September Is the Stock Market’s Worst Month. History Says This Time Could Be Different.

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People walk past the New York Stock Exchange. (NYSE) at Wall Street

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The stock market usually performs poorly in September. This year could be different, precisely because shares have already risen so much for the year. 

September is usually one of the worst months of the year for the stock market, but shares do better at times when they have already done well. Over the years dating back to 1928, the average September return for the S&P 500 has been a loss of 0.99%. That makes the month far worse than May, which ranks second in providing gloom for investors with an average loss of 0.11%

History indicates that September 2021 could be a good month for stocks. In the years since 1928 when the S&P 500 rose by more than 13% for the first six months, the index’s median September gain was 1.4%, according to Fundstrat. Through June this year, the broad market benchmark rallied 14%.

The index rose in September in 63% of the years when the market charged ahead from January through June, while it fell during the month in 54% of the years during that overall span.

The stock market’s recent rise has bolstered hopes the index will do well for the rest of the year. Strategists at Wells Fargo recently lifted their target for the S&P 500 to a level that reflects more than 6% upside from the index’s current level. They say that in years in which the index sees double-digit gains in percentage terms for the first eight months, it rises another 8% to top off the year. The data goes back to 1990.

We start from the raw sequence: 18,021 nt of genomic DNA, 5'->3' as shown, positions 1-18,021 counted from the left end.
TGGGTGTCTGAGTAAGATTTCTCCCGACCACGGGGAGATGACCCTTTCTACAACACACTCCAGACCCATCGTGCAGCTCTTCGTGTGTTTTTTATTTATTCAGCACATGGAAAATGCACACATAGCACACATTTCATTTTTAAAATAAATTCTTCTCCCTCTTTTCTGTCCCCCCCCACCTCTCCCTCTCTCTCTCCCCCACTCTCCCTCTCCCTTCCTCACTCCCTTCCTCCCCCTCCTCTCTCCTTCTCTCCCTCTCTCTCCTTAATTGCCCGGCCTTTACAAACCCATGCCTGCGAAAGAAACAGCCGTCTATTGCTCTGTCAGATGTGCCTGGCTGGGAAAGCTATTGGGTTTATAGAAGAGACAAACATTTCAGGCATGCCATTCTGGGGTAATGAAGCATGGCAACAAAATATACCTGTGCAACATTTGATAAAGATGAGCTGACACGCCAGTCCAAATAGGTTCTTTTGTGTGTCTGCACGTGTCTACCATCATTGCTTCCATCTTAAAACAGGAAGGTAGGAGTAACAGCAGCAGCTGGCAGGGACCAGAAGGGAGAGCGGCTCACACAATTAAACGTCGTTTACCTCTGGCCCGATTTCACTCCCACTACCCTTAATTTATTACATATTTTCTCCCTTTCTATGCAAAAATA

The index closed Thursday at 4522.68, ending August with a year-to-date gain of 20.4%.

Just be aware that the ride upward could be bumpy. The S&P 500 hasn’t had a pullback of more than 5% this year. With several risks on the horizon, including a corporate-tax increase that could reduce aggregate S&P 500 earnings per share by 5%, stocks could see a correction.

“Markets are ‘overbought’ and due for a pullback,” writes Tom Lee, Fundstrat’s head of research. Just don’t be surprised to see the market gain some more. 

Write to Jacob Sonenshine at jacob.sonenshine@barrons.com

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